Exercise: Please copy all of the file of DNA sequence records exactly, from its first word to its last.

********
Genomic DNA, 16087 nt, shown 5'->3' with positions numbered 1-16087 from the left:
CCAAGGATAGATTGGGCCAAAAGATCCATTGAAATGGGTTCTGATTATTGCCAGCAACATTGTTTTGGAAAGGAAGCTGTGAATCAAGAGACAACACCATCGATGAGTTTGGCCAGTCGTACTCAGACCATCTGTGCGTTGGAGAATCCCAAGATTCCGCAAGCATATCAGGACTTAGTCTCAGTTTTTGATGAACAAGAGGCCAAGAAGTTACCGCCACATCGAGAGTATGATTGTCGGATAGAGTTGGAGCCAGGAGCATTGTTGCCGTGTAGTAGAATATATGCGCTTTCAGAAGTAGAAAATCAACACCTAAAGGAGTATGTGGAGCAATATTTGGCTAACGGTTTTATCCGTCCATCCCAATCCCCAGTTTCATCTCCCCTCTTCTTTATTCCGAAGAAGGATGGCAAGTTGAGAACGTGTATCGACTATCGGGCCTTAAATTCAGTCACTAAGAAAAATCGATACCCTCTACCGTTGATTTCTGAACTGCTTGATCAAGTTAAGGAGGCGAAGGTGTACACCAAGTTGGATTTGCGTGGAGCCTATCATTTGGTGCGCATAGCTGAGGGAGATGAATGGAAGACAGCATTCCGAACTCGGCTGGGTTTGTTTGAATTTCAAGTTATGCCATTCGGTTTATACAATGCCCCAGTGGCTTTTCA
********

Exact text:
Genomic DNA, 16087 nt, shown 5'->3' with positions numbered 1-16087 from the left:
CCAAGGATAGATTGGGCCAAAAGATCCATTGAAATGGGTTCTGATTATTGCCAGCAACATTGTTTTGGAAAGGAAGCTGTGAATCAAGAGACAACACCATCGATGAGTTTGGCCAGTCGTACTCAGACCATCTGTGCGTTGGAGAATCCCAAGATTCCGCAAGCATATCAGGACTTAGTCTCAGTTTTTGATGAACAAGAGGCCAAGAAGTTACCGCCACATCGAGAGTATGATTGTCGGATAGAGTTGGAGCCAGGAGCATTGTTGCCGTGTAGTAGAATATATGCGCTTTCAGAAGTAGAAAATCAACACCTAAAGGAGTATGTGGAGCAATATTTGGCTAACGGTTTTATCCGTCCATCCCAATCCCCAGTTTCATCTCCCCTCTTCTTTATTCCGAAGAAGGATGGCAAGTTGAGAACGTGTATCGACTATCGGGCCTTAAATTCAGTCACTAAGAAAAATCGATACCCTCTACCGTTGATTTCTGAACTGCTTGATCAAGTTAAGGAGGCGAAGGTGTACACCAAGTTGGATTTGCGTGGAGCCTATCATTTGGTGCGCATAGCTGAGGGAGATGAATGGAAGACAGCATTCCGAACTCGGCTGGGTTTGTTTGAATTTCAAGTTATGCCATTCGGTTTATACAATGCCCCAGTGGCTTTTCA